In term of plot, I would say the story passed because I get a happy ending! Thats a relief when reaching a
The premise sounds a bit juvenile and silly, and the book is anything but. It is moving and lyrical and raises questions about family and identity that are rarely addressed. It is a coming-of-age tale in the absolute best sense, and has wonderful things to say about how our past shapes us.
Ye faux olde-timey dialogue be a wee bit o' troublin' stuff to read for well night o'er a good two hunnerd pages n'more, if'n ye gets me meanin', like.
A strange book in many ways. It begins as an amusing fantasy with lots of funny lines. Then comes the erotic part with the strongest sexual tension I've read in ages - I'm amazed it was voted Best Young Adult Novel of the Year. Then we come to the hard part where I would expect any YA to throe the book down - I barely persevered myself through the god stuff - all the time, I felt someone was trying to stick a moral up my nose and I just wasn't getting it. Finally, after much torturous allegory, ...more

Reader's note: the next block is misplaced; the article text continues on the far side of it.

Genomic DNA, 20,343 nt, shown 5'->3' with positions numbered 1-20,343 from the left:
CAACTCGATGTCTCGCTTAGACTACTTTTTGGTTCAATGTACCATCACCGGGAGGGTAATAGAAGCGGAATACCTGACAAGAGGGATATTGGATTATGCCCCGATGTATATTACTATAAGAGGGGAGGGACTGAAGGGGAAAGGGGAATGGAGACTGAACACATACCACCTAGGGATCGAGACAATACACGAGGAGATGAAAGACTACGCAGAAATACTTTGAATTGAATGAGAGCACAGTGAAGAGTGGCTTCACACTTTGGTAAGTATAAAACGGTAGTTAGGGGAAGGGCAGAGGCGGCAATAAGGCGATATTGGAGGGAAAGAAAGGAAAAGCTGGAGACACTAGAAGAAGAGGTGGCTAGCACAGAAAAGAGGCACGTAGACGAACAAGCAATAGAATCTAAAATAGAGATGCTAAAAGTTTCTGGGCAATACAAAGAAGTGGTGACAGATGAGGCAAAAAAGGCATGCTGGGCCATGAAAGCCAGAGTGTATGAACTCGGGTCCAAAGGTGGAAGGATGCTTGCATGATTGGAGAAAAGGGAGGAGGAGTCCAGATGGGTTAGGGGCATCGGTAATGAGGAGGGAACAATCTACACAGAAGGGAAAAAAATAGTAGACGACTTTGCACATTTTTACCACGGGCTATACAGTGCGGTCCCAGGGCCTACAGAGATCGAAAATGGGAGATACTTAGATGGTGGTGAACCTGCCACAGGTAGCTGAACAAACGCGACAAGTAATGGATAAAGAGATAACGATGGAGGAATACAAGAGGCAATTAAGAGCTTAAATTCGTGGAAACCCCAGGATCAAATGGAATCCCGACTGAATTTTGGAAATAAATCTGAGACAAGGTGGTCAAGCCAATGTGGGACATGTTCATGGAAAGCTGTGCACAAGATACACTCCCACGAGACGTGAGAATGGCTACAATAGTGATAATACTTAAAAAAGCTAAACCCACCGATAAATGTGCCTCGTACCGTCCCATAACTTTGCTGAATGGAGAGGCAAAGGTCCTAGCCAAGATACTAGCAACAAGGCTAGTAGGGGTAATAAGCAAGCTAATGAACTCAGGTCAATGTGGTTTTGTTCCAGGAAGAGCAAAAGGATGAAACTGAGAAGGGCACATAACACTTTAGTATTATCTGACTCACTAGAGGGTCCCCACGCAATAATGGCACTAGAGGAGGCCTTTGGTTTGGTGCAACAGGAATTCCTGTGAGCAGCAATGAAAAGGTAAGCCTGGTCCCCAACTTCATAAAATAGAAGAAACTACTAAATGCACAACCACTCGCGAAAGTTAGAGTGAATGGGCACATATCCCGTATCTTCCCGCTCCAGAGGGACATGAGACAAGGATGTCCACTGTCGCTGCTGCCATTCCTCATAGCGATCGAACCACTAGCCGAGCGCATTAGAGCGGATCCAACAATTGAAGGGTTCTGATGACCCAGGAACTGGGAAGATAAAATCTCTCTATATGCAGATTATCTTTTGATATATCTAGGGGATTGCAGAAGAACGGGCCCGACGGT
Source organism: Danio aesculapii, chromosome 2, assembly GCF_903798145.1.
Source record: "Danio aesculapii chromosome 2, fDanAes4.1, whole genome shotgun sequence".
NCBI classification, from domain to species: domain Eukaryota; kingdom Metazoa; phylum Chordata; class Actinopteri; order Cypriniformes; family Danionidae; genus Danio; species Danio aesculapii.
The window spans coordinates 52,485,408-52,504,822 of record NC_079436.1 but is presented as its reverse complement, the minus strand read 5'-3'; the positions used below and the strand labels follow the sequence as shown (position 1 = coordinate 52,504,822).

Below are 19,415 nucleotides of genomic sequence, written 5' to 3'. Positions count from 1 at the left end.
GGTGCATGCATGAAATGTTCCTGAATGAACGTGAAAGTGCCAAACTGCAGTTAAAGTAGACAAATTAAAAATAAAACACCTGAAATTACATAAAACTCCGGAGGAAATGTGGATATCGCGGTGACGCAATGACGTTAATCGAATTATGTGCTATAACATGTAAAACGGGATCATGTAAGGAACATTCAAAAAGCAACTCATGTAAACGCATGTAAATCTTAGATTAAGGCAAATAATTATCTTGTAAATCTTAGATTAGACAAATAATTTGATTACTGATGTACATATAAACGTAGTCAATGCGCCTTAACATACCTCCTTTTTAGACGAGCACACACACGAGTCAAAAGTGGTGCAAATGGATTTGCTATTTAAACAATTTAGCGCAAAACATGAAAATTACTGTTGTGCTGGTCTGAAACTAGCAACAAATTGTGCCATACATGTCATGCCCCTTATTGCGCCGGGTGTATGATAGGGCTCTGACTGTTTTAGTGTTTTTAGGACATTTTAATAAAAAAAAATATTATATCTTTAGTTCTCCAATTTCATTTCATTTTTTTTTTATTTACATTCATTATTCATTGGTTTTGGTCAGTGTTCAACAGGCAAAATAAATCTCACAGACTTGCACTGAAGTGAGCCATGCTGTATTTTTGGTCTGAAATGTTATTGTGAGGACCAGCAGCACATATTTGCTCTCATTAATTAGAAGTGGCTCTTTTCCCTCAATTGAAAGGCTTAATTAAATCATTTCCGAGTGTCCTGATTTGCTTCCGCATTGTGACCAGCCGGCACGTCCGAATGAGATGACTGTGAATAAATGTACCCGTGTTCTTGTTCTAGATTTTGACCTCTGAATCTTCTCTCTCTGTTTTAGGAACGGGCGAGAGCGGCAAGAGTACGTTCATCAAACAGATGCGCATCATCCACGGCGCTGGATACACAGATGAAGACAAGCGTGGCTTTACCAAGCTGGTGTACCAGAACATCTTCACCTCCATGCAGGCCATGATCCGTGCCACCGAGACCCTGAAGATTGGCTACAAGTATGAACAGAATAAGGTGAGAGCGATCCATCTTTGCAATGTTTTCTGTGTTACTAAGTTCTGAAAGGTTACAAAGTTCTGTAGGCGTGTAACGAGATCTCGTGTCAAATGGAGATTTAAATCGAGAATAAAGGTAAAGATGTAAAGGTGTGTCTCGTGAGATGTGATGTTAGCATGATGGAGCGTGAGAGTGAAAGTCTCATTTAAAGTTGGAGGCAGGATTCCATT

Nicholas Barone
This 1993 novel won the Aurora award for best Speculative fiction as well as the Canadian Library Association award for best young adult novel.

Upon the ruins of the Red Keep there lies a curse which haunts the surrounding forest. For generations the kingdom's greatest champions have gone into the Ghostwood to attempt to break the curse without success. Mark is a young commoner who was abandoned by his father at a young age. He has spent his youth honing himself to be warrior - one who can break